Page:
Tip

Combating image-based spam

The tidal wave of unsolicited commercial email, or spam, ending up in user inboxes shows no sign of slowing. Estimates of just how much email is spam range anywhere from 66% to more than 90%, depending on who's counting. This translates into a lot of wasted bandwidth, wasted storage and lost productivity, as users struggle to separate legitimate emails from spam.

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The dramatic increase of image spam has only made the problem worse. During 2006, 25% of unsolicited commercial email used images to deliver messages, up from less than 5% in 2005, according to email security vendor IronPort Systems Inc.

Image spam messages are typically made up of two parts: First, some random text intended to fool filters into thinking that the message is legitimate, and second, the actual advertising message in the form of an attached or imbedded image. Spammers count on the invisibility of their advertising message to the filter to allow it to slip through and end up in your users' mailboxes.

There is a definite cost to image spam. Messages containing images are larger than their text-only counterparts. The average size of a spam message in 2005 was just under 9 KB. By 2006, the average size jumped to 13 KB, thanks in part to image spam. This means transmitting and storing spam took up 40% more of an organization's bandwidth and storage capacity in 2006 than in 2005.

The battle between spammers and antispam vendors is like an arms race. For instance, some vendors have added optical character recognition (OCR) to their filtering products, allowing them to read the content of image spam to identify it before it hits user mailboxes. To counter this, some spammers have started adding background patterns or using distorted fonts in their images to make them unreadable by OCR programs but legible to email recipients.

So what is the security professional to do to keep the volume of spam in their users' inboxes as low as possible?

  • Outsource the job to an antispam service provider.
    Providers get to see and analyze much more spam than most people, and use their enhanced knowledge to benefit all of their customers.

  • Use virus-scanning services
    Most antispam vendors also provide other services such as virus scanning of inbound and outbound email, message archiving and disaster recovery. Combining an antispam solution with these types of services can help small and medium-sized businesses (SMBs) concentrate on core competencies instead of spam.

Another option is to flip the problem on its head. Rather than trying to exclude spam, some antispam products work by allowing only the delivery of messages from sources that have been verified as legitimate.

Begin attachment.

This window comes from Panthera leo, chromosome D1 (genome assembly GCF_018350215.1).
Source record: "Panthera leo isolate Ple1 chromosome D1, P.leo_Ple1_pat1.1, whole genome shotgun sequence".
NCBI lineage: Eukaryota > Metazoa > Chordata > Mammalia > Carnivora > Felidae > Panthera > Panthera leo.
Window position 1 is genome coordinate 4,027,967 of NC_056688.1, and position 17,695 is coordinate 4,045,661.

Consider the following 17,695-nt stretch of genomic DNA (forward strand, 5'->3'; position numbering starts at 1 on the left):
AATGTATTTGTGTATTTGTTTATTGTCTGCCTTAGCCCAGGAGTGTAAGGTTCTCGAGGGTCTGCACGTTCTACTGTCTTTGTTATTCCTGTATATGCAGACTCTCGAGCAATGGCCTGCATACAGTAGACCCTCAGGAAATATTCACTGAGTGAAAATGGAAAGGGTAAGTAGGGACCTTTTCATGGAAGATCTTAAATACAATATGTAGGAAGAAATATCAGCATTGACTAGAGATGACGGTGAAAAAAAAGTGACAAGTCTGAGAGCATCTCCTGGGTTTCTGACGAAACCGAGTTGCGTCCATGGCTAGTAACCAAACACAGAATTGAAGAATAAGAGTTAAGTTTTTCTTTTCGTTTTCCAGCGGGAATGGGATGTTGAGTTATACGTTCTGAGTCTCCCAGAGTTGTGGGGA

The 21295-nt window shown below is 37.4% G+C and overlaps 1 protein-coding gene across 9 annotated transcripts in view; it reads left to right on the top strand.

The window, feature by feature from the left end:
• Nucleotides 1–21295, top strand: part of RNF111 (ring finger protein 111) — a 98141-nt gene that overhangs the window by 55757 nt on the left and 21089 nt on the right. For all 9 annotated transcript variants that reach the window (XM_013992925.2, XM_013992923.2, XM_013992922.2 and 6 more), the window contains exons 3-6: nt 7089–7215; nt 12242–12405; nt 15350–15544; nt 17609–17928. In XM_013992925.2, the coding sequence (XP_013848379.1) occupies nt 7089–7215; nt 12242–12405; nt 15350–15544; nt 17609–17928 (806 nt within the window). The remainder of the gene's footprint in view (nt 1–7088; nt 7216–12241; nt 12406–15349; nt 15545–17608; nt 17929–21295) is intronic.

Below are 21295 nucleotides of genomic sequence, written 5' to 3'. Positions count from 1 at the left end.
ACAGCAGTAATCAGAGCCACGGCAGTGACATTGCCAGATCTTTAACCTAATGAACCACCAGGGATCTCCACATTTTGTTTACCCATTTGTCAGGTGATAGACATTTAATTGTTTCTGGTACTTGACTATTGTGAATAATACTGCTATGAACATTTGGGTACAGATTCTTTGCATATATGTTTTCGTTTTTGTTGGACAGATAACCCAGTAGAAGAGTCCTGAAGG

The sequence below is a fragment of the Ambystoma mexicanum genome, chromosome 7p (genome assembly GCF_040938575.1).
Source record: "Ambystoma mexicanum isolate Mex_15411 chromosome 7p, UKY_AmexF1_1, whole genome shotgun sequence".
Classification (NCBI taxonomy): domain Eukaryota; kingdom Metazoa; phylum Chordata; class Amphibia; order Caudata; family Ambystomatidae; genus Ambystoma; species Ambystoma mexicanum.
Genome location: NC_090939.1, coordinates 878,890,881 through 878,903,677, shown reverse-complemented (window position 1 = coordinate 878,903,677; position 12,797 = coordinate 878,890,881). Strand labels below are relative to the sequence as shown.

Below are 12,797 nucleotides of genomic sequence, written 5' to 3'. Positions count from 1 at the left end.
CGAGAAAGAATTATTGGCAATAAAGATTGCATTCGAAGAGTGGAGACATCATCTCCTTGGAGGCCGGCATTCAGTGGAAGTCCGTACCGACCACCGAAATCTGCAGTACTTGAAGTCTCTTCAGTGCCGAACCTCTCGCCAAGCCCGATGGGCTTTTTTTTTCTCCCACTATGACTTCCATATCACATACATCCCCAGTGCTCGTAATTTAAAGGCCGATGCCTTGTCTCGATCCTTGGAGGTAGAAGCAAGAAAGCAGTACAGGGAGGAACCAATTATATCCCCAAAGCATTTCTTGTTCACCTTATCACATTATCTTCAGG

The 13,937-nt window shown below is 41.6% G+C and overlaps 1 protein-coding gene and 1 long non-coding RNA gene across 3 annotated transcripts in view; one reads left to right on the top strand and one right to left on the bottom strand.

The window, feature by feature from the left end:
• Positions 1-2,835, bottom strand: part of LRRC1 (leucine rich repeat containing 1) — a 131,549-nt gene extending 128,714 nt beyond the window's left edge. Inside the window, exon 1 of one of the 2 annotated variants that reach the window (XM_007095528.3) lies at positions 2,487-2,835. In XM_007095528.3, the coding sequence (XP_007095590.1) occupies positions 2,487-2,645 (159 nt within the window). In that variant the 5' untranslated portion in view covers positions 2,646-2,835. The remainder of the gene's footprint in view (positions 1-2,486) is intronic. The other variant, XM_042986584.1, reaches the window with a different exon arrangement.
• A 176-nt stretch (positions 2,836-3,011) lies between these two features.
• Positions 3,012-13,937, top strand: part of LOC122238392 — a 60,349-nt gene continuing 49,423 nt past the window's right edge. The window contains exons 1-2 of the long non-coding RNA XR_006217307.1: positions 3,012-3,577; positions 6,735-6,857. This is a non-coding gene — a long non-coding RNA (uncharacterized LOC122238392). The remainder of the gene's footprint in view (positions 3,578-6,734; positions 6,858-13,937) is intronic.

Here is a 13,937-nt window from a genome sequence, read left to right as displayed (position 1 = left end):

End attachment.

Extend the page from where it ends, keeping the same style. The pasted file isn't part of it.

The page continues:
Spam Arrest from Spam Arrest LLC allows users to set up lists of valid email addresses and domains from which they expect to receive email. When an email arrives from an address or domain not contained on the "whitelist," Spam Arrest holds the message. It then replies to the sender with a link to a Web page, where they are asked to read and enter a verification code presented as an image (take that, image spammers!). The goal of this process is to verify that the email is being sent by a human, not a spambot, and the verification process has to be done only once.

Products like Spam Arrest have simplicity on their side. They eliminate the need to analyze each email and decide whether it is spam or not. New spammer techniques that bypass filters, then, don't affect their performance.

Whitelisting products do eliminate spam in inboxes. However, they also have some downsides. Some users are confused by the verification email. Because of the prevalence of phishing, other users may think the verification process is somehow trying to scam them out of personal information. Also, when signing up for new Web accounts that cause an email to be sent, users have to go to Spam Arrest's Web page to look for the "unverified" email and manually mark it OK to have it delivered. Users have to decide whether the benefits outweigh the drawbacks.

Image spam is just the latest escalation in the spam wars. As long as there is money in unsolicited commercial email, we can expect the spammers to continue to innovate their "product" and present new challenges to SMBs.

Al Berg, CISSP, CISM is director of information security at Liquidnet (www.liquidnet.com). Liquidnet is the leading electronic venue for institutional block equities trading. According to INC. magazine in 2004, Liquidnet was the fastest-growing, privately held financial services company in the U.S. and the fourth fastest-growing privately held company in the U.S. across all industries.

This was first published in February 2007

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